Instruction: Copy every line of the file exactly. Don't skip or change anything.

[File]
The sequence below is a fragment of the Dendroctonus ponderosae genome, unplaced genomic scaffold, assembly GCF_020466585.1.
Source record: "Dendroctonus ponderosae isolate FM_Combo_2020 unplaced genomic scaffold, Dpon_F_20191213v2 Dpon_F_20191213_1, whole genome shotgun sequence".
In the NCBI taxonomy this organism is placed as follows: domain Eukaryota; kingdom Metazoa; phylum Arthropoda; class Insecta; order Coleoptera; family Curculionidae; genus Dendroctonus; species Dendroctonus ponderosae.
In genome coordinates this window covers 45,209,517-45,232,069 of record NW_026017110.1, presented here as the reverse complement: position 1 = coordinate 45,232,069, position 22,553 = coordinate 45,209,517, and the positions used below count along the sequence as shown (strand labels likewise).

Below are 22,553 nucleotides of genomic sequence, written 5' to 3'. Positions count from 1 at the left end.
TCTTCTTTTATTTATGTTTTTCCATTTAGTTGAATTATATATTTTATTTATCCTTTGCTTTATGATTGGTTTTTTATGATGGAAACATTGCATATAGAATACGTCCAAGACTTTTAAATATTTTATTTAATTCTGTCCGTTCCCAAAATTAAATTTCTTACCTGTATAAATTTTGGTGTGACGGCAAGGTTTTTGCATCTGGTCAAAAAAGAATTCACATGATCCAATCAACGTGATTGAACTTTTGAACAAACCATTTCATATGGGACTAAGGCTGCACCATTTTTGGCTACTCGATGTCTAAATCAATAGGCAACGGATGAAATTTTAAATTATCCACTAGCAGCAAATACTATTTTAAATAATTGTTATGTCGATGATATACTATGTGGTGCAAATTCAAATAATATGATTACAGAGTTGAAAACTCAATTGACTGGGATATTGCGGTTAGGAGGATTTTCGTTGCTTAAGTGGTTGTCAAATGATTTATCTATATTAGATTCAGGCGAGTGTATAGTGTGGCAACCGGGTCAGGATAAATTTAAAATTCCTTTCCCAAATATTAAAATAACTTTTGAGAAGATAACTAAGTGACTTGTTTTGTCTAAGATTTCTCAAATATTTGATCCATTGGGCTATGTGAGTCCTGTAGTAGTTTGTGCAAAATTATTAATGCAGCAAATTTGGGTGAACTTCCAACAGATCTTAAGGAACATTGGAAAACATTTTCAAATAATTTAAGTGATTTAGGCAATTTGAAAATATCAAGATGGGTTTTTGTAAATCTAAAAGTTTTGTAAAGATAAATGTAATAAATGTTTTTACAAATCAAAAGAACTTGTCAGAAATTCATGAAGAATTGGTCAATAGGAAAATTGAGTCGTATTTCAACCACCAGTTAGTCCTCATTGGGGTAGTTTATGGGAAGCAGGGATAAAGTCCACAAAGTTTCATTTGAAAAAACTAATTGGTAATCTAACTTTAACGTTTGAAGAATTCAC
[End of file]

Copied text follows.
The sequence below is a fragment of the Dendroctonus ponderosae genome, unplaced genomic scaffold, assembly GCF_020466585.1.
Source record: "Dendroctonus ponderosae isolate FM_Combo_2020 unplaced genomic scaffold, Dpon_F_20191213v2 Dpon_F_20191213_1, whole genome shotgun sequence".
In the NCBI taxonomy this organism is placed as follows: domain Eukaryota; kingdom Metazoa; phylum Arthropoda; class Insecta; order Coleoptera; family Curculionidae; genus Dendroctonus; species Dendroctonus ponderosae.
In genome coordinates this window covers 45,209,517-45,232,069 of record NW_026017110.1, presented here as the reverse complement: position 1 = coordinate 45,232,069, position 22,553 = coordinate 45,209,517, and the positions used below count along the sequence as shown (strand labels likewise).

Below are 22,553 nucleotides of genomic sequence, written 5' to 3'. Positions count from 1 at the left end.
TCTTCTTTTATTTATGTTTTTCCATTTAGTTGAATTATATATTTTATTTATCCTTTGCTTTATGATTGGTTTTTTATGATGGAAACATTGCATATAGAATACGTCCAAGACTTTTAAATATTTTATTTAATTCTGTCCGTTCCCAAAATTAAATTTCTTACCTGTATAAATTTTGGTGTGACGGCAAGGTTTTTGCATCTGGTCAAAAAAGAATTCACATGATCCAATCAACGTGATTGAACTTTTGAACAAACCATTTCATATGGGACTAAGGCTGCACCATTTTTGGCTACTCGATGTCTAAATCAATAGGCAACGGATGAAATTTTAAATTATCCACTAGCAGCAAATACTATTTTAAATAATTGTTATGTCGATGATATACTATGTGGTGCAAATTCAAATAATATGATTACAGAGTTGAAAACTCAATTGACTGGGATATTGCGGTTAGGAGGATTTTCGTTGCTTAAGTGGTTGTCAAATGATTTATCTATATTAGATTCAGGCGAGTGTATAGTGTGGCAACCGGGTCAGGATAAATTTAAAATTCCTTTCCCAAATATTAAAATAACTTTTGAGAAGATAACTAAGTGACTTGTTTTGTCTAAGATTTCTCAAATATTTGATCCATTGGGCTATGTGAGTCCTGTAGTAGTTTGTGCAAAATTATTAATGCAGCAAATTTGGGTGAACTTCCAACAGATCTTAAGGAACATTGGAAAACATTTTCAAATAATTTAAGTGATTTAGGCAATTTGAAAATATCAAGATGGGTTTTTGTAAATCTAAAAGTTTTGTAAAGATAAATGTAATAAATGTTTTTACAAATCAAAAGAACTTGTCAGAAATTCATGAAGAATTGGTCAATAGGAAAATTGAGTCGTATTTCAACCACCAGTTAGTCCTCATTGGGGTAGTTTATGGGAAGCAGGGATAAAGTCCACAAAGTTTCATTTGAAAAAACTAATTGGTAATCTAACTTTAACGTTTGAAGAATTCAC